Late last week news leaked that Google was in the advanced stage of negotiating a deal with local business review site Yelp for a sum rumored to be in the $550 million range. Today TechCrunch reported Yelp has walked away from the negotiations. While there is widespread speculation as to why Yelp decided to stay independent (including rumors of competing deals from Apple or Microsoft/Yahoo!) one thing is clear - it's not the end of the story. There was a lot more to this deal than just acquiring Yelp's traffic (9 million monthly unique visitors according to Comscore) and passionate community.
Yelp has been successful at doing what Internet Yellow Pages(IYP's), and the major search engines are still trying to achieve - combining an engaged community with selling local business advertising to make a profitable online business model. TechCrunch on Thursday reported "Yelp has whispered that 2009 revenues will be around $30 million and are expecting $50 million or so in 2010."
The keys to Yelp's success have been their ability to build a vibrant, engaged community that posts reviews of local businesses, creating content that generates traffic to their site and loyalty amongst users. Yelp combined that rich content and traffic with an advertising sales force (both telephone and feet-on-the-street) to take advantage of a market with no strong leader. While IYP's were focusing on driving revenue through their local sales forces, Google and Yahoo! were building online advertising platforms and huge databases of content. As a little start-up, Yelp was nimble enough to do both and embrace the social media trend of creating online communities. Yelp also capitalized on the growth of smartphones and mobile search to increase traffic and the number of reviews.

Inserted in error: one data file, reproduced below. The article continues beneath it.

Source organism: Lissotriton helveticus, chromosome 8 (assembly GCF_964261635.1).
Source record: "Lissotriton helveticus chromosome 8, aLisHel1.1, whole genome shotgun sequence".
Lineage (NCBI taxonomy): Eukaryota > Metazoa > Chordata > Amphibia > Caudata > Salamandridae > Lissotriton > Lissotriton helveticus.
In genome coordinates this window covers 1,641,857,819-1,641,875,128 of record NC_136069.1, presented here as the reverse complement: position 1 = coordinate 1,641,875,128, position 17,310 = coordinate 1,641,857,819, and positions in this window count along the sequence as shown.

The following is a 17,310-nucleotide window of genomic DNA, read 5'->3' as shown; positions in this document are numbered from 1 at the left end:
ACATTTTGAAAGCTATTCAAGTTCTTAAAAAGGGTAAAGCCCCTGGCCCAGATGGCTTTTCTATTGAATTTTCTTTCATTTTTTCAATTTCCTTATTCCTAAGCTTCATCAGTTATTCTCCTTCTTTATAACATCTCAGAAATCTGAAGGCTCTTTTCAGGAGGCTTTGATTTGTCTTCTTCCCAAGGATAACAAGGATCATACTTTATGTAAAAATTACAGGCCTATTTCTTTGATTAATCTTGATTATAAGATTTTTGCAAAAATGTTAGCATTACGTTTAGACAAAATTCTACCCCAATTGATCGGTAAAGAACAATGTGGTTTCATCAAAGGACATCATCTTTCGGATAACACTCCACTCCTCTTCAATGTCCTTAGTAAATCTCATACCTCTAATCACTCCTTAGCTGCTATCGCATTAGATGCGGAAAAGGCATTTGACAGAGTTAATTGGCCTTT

So far the major search engines have tried to address local advertising through location targeting options in their pay-per-click and display advertising products. Google has tried to address the local market through products like Place Pages, web pages with expanded information on a place (be it a business or landmark), and Favorite Places, an index of businesses with a high number of search queries on either Google.com or Google Maps. Both products are not easy to find on Google and not widely known. Yahoo! has similar offerings in the form of business profile pages and Yahoo! Neighbors. The purchase of Yelp would allow key search players to integrate their content into search results. The most important aspect of this deal isn't about an immediate revenue or traffic bump. The acquisition of Yelp will give one of the big players their first serious foothold in local advertising. They get more accurate local data, tons of business reviews from Yelpers, a strong mobile presence and a local sales force. Big search engines will finally be able to provide local businesses with more value for their advertising dollars while generating revenue over the long term in two of the fastest growing advertising markets - local and mobile.